Dihydrotestosterone as a Protective Agent in Chronic Experimental Autoimmune Encephalomyelitis

  • Giatti S
  • Rigolio R
  • Romano S
 et al. 
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Abstract

Multiple sclerosis is a chronic inflammatory disease affecting the central nervous system. As reported by clinical observations, variation in hormonal levels might alter disease susceptibility and progression. Specifically, decreased levels of testosterone in males are reported to be permissive for disease onset. Accordingly, testosterone seems to exert protective effects in experimental autoimmune encephalomyelitis (EAE). In this context, it is important to highlight that testosterone is further metabolized into 17β-estradiol or dihydrotestosterone (DHT). In this study, we aimed to explore the protective effects of DHT treatment in EAE Dark Agouti rats (i.e. an experimental model showing a protracted relapsing EAE). Data obtained 45 days after EAE induction showed that DHT exerts a beneficial effect on clinical scores, coupled with decreased gliosis (i.e. glial fibrillary acidic protein and major histocompatibility complex of class II staining) and inflammation (i.e. translocator protein 18 kDa, interleukin-1β, Toll-like receptor 4 and nuclear factor-κB expression) in the spinal cord. Moreover, parameters linked to oxidative stress and tissue damage, like thiobarbituric acid-reactive substance levels and Bcl-2-associated X protein expression, and to mitochondrial activity (i.e. content of mitochondrial DNA and proteins), were improved after DHT administration. This neuroactive steroid may be further metabolized into 3α- or 3β-diol. However, assessment of the levels of these metabolites after DHT treatment seems to suggest that the protective effects observed here are due to DHT itself. Altogether, the present results indicate that DHT was effective in reducing the severity of chronic EAE and, consequently, may represent an interesting perspective for multiple sclerosis treatment. © 2015 S. Karger AG, Basel.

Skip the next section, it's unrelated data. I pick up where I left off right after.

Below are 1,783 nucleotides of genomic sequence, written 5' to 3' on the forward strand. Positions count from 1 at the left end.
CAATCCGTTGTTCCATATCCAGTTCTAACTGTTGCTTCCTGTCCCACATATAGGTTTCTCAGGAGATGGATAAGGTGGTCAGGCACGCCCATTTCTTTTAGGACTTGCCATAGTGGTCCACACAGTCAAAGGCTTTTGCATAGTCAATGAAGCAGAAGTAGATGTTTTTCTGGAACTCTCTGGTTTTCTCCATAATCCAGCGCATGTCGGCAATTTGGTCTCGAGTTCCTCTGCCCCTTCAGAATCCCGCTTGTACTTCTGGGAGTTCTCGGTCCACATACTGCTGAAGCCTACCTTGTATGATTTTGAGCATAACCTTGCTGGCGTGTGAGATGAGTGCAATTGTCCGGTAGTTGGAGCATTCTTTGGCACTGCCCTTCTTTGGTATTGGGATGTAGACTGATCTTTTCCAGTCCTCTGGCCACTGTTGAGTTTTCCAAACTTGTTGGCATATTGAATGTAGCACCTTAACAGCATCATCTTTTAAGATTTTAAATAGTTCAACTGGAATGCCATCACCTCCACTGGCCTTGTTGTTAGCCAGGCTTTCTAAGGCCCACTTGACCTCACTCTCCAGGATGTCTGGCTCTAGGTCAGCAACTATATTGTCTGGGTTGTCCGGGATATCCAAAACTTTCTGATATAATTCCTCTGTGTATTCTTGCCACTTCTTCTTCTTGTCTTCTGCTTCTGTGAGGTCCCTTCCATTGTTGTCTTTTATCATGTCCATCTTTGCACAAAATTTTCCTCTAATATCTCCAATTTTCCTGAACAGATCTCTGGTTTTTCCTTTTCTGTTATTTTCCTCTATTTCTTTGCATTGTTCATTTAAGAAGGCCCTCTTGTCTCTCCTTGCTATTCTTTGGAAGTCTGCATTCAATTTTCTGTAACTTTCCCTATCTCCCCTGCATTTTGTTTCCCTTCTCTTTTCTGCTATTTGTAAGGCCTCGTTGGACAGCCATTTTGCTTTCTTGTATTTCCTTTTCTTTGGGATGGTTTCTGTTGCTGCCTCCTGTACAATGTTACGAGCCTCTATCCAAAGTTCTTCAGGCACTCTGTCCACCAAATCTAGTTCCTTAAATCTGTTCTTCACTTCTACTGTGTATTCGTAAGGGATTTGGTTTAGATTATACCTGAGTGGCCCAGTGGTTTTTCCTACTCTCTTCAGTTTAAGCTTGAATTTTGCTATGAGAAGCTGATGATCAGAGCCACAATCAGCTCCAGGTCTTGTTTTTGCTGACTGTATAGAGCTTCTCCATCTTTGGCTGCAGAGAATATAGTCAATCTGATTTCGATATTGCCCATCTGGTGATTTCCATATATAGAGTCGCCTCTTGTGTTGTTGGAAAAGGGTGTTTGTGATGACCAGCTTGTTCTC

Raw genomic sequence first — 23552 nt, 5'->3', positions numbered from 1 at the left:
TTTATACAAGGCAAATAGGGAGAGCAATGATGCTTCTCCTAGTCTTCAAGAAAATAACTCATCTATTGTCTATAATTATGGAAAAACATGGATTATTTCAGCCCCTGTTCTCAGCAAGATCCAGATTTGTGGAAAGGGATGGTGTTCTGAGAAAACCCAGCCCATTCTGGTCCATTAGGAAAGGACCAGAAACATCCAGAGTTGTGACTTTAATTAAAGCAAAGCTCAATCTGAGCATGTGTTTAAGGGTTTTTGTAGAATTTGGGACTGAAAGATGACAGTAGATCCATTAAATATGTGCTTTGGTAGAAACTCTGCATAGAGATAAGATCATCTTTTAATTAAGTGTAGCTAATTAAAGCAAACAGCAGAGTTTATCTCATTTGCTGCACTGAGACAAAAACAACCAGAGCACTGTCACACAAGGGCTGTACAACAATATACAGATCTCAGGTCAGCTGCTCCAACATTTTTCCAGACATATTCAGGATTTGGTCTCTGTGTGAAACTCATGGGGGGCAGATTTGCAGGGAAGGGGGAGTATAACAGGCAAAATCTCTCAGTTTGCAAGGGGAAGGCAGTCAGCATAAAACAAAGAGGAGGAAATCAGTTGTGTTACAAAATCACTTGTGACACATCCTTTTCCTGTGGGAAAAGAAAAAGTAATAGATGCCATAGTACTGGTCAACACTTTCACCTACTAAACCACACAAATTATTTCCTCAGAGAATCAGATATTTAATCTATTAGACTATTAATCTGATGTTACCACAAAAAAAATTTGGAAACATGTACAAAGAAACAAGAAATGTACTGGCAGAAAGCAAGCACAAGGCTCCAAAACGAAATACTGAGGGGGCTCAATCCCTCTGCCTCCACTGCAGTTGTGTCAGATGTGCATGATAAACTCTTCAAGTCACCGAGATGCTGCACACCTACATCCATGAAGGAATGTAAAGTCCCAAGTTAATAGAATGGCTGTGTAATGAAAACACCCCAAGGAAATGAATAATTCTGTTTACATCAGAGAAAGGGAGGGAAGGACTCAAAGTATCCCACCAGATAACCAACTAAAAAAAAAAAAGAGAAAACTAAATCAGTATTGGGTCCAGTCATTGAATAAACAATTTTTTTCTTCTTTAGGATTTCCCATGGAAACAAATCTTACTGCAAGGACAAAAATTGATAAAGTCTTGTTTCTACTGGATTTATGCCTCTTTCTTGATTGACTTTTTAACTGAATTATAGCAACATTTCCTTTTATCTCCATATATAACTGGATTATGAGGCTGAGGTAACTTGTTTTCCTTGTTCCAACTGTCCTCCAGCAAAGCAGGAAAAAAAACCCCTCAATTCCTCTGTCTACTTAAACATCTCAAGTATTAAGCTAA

Author-supplied keywords

  • Inflammation
  • Mitochondria
  • Multiple sclerosis
  • Neuroactive steroids
  • Spinal cord

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